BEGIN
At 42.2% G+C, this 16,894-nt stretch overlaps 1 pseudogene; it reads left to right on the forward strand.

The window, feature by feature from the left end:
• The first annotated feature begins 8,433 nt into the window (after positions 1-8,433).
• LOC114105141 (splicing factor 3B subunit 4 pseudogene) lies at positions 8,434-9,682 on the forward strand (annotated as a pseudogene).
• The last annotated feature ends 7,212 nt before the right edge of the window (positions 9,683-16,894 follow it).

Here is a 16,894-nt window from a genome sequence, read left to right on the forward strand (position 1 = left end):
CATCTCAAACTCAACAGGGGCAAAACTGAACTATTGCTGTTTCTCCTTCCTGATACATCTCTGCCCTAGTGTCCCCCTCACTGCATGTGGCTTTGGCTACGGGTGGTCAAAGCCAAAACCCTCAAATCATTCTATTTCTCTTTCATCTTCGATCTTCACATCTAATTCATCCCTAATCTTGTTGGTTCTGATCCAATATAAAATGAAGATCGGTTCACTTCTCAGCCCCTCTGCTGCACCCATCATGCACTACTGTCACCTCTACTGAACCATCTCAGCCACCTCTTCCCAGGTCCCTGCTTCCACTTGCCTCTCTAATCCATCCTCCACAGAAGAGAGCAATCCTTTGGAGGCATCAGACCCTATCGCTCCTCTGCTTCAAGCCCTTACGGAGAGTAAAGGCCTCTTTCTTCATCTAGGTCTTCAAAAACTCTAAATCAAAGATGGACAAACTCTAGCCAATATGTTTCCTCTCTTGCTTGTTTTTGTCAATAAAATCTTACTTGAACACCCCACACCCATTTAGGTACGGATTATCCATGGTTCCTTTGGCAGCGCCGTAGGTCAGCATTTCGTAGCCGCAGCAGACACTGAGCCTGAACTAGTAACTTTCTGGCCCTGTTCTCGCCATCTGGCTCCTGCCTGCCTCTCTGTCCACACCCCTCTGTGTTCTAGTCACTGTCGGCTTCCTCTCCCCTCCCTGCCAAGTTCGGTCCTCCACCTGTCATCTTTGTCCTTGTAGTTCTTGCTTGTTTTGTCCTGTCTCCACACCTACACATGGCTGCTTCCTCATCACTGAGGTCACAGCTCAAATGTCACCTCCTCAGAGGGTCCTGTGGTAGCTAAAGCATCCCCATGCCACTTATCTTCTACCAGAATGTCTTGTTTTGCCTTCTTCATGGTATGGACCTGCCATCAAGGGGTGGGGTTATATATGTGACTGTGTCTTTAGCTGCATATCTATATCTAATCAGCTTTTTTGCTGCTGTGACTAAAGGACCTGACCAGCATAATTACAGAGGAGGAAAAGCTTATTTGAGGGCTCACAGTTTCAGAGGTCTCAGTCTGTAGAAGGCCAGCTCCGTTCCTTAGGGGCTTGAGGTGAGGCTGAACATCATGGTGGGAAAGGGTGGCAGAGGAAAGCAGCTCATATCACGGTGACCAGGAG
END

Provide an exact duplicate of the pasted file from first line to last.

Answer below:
At 42.2% G+C, this 16,894-nt stretch overlaps 1 pseudogene; it reads left to right on the forward strand.

The window, feature by feature from the left end:
• The first annotated feature begins 8,433 nt into the window (after positions 1-8,433).
• LOC114105141 (splicing factor 3B subunit 4 pseudogene) lies at positions 8,434-9,682 on the forward strand (annotated as a pseudogene).
• The last annotated feature ends 7,212 nt before the right edge of the window (positions 9,683-16,894 follow it).

Here is a 16,894-nt window from a genome sequence, read left to right on the forward strand (position 1 = left end):
CATCTCAAACTCAACAGGGGCAAAACTGAACTATTGCTGTTTCTCCTTCCTGATACATCTCTGCCCTAGTGTCCCCCTCACTGCATGTGGCTTTGGCTACGGGTGGTCAAAGCCAAAACCCTCAAATCATTCTATTTCTCTTTCATCTTCGATCTTCACATCTAATTCATCCCTAATCTTGTTGGTTCTGATCCAATATAAAATGAAGATCGGTTCACTTCTCAGCCCCTCTGCTGCACCCATCATGCACTACTGTCACCTCTACTGAACCATCTCAGCCACCTCTTCCCAGGTCCCTGCTTCCACTTGCCTCTCTAATCCATCCTCCACAGAAGAGAGCAATCCTTTGGAGGCATCAGACCCTATCGCTCCTCTGCTTCAAGCCCTTACGGAGAGTAAAGGCCTCTTTCTTCATCTAGGTCTTCAAAAACTCTAAATCAAAGATGGACAAACTCTAGCCAATATGTTTCCTCTCTTGCTTGTTTTTGTCAATAAAATCTTACTTGAACACCCCACACCCATTTAGGTACGGATTATCCATGGTTCCTTTGGCAGCGCCGTAGGTCAGCATTTCGTAGCCGCAGCAGACACTGAGCCTGAACTAGTAACTTTCTGGCCCTGTTCTCGCCATCTGGCTCCTGCCTGCCTCTCTGTCCACACCCCTCTGTGTTCTAGTCACTGTCGGCTTCCTCTCCCCTCCCTGCCAAGTTCGGTCCTCCACCTGTCATCTTTGTCCTTGTAGTTCTTGCTTGTTTTGTCCTGTCTCCACACCTACACATGGCTGCTTCCTCATCACTGAGGTCACAGCTCAAATGTCACCTCCTCAGAGGGTCCTGTGGTAGCTAAAGCATCCCCATGCCACTTATCTTCTACCAGAATGTCTTGTTTTGCCTTCTTCATGGTATGGACCTGCCATCAAGGGGTGGGGTTATATATGTGACTGTGTCTTTAGCTGCATATCTATATCTAATCAGCTTTTTTGCTGCTGTGACTAAAGGACCTGACCAGCATAATTACAGAGGAGGAAAAGCTTATTTGAGGGCTCACAGTTTCAGAGGTCTCAGTCTGTAGAAGGCCAGCTCCGTTCCTTAGGGGCTTGAGGTGAGGCTGAACATCATGGTGGGAAAGGGTGGCAGAGGAAAGCAGCTCATATCACGGTGACCAGGAG